Leadership is a role, not a title or a position on the org chart. And everyone does it. Skilled, well-educated people don’t like to be managed — being led sounds less unpalatable.
Indeed the word manager has fallen somewhat out of vogue in recent years.
But the distinction between management and leadership is as activities and verbs, not nouns and titles.
All leaders have management responsibilities and all managers must be able to lead. They are two sides of the same coin.
Management deals with organizational complexity — if things are not organizationally complex, then management is not needed…people will organise the work themselves.
Professionals, such as lawyers, doctors, engineers or consultants, may handle highly complex issues but the organization of their work is not complex and may be managed by an assistant who keeps their diary appointments and schedules meetings for them.
Know any professionals who like being managed?
Leadership involves envisioning, inspiring, motivating, communicating and risk-taking. Leadership inspires people to work towards a goal and helps people to be the best they can be.
If management is about rationality, analysis and process then leadership is about creativity, character and people.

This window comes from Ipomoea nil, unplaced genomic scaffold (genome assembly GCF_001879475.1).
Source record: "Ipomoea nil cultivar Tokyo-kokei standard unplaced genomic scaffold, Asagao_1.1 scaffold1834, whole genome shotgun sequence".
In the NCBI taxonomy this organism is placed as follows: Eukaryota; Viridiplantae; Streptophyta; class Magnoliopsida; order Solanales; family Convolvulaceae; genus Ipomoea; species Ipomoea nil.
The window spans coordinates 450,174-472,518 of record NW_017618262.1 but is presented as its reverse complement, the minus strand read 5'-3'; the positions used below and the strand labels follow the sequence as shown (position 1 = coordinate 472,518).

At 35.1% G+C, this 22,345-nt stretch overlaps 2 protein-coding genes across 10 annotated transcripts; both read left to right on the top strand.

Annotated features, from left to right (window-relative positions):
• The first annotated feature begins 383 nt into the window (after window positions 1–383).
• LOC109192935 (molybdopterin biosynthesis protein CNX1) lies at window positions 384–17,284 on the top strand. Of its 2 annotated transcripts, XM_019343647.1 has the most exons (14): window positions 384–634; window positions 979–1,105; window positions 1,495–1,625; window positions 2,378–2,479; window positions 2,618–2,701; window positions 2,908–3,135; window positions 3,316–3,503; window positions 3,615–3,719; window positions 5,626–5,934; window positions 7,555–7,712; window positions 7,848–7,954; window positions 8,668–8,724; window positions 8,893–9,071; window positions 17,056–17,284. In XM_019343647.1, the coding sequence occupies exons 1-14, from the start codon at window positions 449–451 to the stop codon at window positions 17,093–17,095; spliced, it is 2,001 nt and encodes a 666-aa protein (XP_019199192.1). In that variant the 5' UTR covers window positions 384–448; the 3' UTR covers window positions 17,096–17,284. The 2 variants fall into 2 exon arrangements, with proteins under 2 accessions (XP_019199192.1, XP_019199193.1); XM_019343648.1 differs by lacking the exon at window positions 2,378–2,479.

Management addresses the part of organizational behaviour that is the tip of the proverbial iceberg — above water, visible and measurable.
Leadership addresses values, beliefs, feelings and attitudes — things that are not quite so easy to measure, yet form by far the greater part of the iceberg.
Brian Bacon explores this distinction in the 2 minute video (he calls it strategy vs culture — but you get the idea).
Good business leadership is about all of the above; it’s about integrating management and leadership skills. Business leadership is not only about what you do it’s about how you do it.
Chris Martlew’s new book, Changing the Mind of the Organization — Building Agile Teams, is available at amazon.co.uk, amazon.com, bol.com and other good bookstores worldwide.
Image copyright C.J.C. Martlew 2015. Post first appeared on Linkedin.
Royalties from the book are donated to charitable causes.